In one of our summer semester Research Forum sessions, Dr. Amir Teicher joined our class for a fascinating look at Racial Science and Racial Policies in Nazi Germany. Dr. Teicher is a professor at Tel Aviv University, and specializes in Modern German History, Eugenics and Racism.
This lecture focused on the history and ideology of Nazi racial theory, and the scientists that were involved in it. Dr. Teicher began by debunking the idea that racial theory should be labeled a ‘pseudo-science’. He said that despite negative moral impact of this school of thought, these scientists upheld the same standards and practices as other scientists of this time period. They had peer-reviewed works, which were then used in studies across Europe and the United States. The uneasiness we now feel with referring to this as “science” comes from the horrible history and methods used in furthering this science. The “Social Scientific” thought complicates how we think about racial theory. It also impacts the motivations behind scientific movements. Dr. Teicher said that there are social and cultural terms, values and methodologies unique to the scientific community. General and cultural influences from outside society have an effect on what and how scientists study.
In the 1920s and 1930s, steps towards the promulgation of eugenics grew in Germany as well other countries. A 1927 handbook on Human Genetics outlined the scientific processes one must take in order to accurately study eugenics, including how one’s world views may affect the scientific outcomes. In 1933, German scientist Karl Saller conducted an in-depth study on the biological differences between American and German Jews. He had Jews from the United States come to study under him, and used them as data for his research. Using Swedes as the base line for genetic specimens, Saller compared the physical measurements of these American Jews to find out if their biological make up was more similar to that of Ashkenazi or Sephardic Jews. After his study was published, his methods were then used by other scientists in the field.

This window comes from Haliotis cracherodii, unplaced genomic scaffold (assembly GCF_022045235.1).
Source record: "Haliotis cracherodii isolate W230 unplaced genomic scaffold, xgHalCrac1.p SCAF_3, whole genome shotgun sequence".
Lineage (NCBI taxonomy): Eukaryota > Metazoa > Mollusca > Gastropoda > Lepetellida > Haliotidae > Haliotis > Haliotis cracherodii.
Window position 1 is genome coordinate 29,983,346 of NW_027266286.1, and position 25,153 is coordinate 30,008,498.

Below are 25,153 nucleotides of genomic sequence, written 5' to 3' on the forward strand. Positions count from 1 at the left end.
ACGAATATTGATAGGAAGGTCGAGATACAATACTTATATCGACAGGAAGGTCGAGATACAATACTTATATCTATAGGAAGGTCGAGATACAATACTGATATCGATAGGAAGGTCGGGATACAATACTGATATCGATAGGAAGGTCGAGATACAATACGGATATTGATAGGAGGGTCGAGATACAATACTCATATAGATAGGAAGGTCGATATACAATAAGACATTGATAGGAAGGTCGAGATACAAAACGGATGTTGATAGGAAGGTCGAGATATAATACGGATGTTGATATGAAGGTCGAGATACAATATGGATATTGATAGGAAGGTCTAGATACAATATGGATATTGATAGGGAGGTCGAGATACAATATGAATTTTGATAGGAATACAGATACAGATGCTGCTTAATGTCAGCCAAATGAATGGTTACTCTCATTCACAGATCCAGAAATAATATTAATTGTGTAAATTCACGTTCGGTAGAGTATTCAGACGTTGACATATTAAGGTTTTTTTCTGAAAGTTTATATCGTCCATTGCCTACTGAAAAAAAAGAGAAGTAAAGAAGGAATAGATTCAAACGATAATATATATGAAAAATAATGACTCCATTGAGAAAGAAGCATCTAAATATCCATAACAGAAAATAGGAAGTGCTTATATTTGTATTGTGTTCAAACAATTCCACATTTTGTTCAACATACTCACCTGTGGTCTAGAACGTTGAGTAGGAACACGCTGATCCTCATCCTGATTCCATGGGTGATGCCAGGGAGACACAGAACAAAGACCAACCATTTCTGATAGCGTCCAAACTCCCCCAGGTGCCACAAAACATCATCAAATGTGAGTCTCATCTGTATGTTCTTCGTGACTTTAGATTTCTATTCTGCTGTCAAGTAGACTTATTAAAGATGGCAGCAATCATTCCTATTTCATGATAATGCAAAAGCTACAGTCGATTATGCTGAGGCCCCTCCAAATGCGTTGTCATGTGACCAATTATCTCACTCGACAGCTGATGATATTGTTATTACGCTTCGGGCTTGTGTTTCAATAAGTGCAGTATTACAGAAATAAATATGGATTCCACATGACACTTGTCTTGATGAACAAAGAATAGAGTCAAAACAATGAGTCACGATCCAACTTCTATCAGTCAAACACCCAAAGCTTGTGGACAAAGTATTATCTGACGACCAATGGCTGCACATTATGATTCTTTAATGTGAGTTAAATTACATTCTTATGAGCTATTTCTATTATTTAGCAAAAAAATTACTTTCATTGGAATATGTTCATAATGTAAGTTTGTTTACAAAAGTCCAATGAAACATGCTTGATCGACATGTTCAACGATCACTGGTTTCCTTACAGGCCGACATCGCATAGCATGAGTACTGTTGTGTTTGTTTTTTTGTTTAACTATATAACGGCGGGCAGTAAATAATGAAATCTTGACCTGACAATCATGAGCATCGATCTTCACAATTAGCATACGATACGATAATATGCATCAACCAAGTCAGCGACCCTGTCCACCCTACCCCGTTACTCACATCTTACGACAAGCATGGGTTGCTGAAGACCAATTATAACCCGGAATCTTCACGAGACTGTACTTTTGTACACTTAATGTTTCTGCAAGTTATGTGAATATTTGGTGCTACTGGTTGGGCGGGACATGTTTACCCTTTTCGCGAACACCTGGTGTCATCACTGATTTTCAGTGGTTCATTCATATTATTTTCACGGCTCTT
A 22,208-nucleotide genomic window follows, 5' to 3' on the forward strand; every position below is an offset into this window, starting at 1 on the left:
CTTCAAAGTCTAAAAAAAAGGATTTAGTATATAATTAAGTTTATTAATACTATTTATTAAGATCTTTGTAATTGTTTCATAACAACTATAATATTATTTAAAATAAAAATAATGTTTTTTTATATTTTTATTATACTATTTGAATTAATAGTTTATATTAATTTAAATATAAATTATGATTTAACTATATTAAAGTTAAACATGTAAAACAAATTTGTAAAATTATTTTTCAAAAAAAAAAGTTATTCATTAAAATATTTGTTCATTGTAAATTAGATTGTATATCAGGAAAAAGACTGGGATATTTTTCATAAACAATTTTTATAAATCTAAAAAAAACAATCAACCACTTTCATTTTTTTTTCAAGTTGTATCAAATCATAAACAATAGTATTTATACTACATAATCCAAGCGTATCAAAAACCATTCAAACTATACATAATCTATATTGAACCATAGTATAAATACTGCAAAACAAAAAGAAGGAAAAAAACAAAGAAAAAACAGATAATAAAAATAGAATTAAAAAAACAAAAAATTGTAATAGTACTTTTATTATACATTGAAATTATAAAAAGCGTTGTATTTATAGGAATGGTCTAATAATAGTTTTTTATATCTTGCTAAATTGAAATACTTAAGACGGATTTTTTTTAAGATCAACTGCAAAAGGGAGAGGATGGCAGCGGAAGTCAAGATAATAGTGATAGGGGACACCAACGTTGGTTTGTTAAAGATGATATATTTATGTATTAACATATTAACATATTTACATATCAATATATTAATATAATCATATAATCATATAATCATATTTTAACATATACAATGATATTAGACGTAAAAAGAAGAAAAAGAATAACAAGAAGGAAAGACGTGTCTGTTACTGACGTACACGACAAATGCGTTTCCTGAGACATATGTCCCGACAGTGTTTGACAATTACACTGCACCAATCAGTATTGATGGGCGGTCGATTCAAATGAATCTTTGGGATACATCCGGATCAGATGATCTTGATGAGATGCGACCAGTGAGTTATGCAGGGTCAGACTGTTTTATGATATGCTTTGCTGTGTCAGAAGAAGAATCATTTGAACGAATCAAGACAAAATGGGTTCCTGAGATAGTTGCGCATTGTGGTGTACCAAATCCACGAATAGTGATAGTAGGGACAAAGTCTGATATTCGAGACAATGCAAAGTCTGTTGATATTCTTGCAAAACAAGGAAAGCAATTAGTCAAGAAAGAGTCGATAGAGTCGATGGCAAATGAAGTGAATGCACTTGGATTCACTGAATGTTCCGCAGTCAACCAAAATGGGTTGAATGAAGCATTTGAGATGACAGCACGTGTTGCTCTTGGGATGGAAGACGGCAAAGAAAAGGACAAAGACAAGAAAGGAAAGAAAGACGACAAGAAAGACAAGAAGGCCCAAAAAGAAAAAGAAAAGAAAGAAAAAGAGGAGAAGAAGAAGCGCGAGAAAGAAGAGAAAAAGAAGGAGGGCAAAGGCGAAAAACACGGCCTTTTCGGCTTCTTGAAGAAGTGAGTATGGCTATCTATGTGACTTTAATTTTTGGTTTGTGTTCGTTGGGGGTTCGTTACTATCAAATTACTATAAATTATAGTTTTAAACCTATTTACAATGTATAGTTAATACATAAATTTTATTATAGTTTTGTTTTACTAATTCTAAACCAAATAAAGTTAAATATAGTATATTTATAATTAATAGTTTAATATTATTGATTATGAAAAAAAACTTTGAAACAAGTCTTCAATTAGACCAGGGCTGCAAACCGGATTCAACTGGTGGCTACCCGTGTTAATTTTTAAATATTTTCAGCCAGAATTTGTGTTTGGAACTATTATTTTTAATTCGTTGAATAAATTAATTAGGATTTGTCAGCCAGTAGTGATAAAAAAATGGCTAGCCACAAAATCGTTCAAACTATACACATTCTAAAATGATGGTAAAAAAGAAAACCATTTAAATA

In the early years of Nazi Germany, the T4 euthenasia program was instated, in an attempt to “purify” Aryan society from undesirables. Beginning in 1935, the Nuremberg Laws were a set of racially based laws, mainly targeting Jews, that stripped Jews of their civil and social rights based not on their religious background, but on their Judaism as a race. They determined Jewishness by bloodline- whether or not their parents were Jewish- and physical likeness, rather than belief. This then brought up questions of mischlinge, or “mixed race”, in the question of someone with only one Jewish parent.
Later during the Holocaust, doctors at Auschwitz and other death camps conducted hundreds of tests on human experiments, all in what they believed to be the name of science. These inhumane procedures on live, conscious bodies produced some of the more gruesome facts of the Shoah. This issue led students to discuss the ethicality of this data. After WWII, the data collected in the camps was used for scientific studies. Dr. Teicher said in some places in the world it is still used, despite strong opposition from many in the medical community.
Dr. Teicher’s lecture was an interesting and in-depth look at a topic central to Nazi ideology and practice during the Holocaust, and allowed students to further explore this dark but important part of history.
Interested in applying for our MA in Holocaust Studies Program? You can find the application and more information at our website: http://holocaust-studies.haifa.ac.il/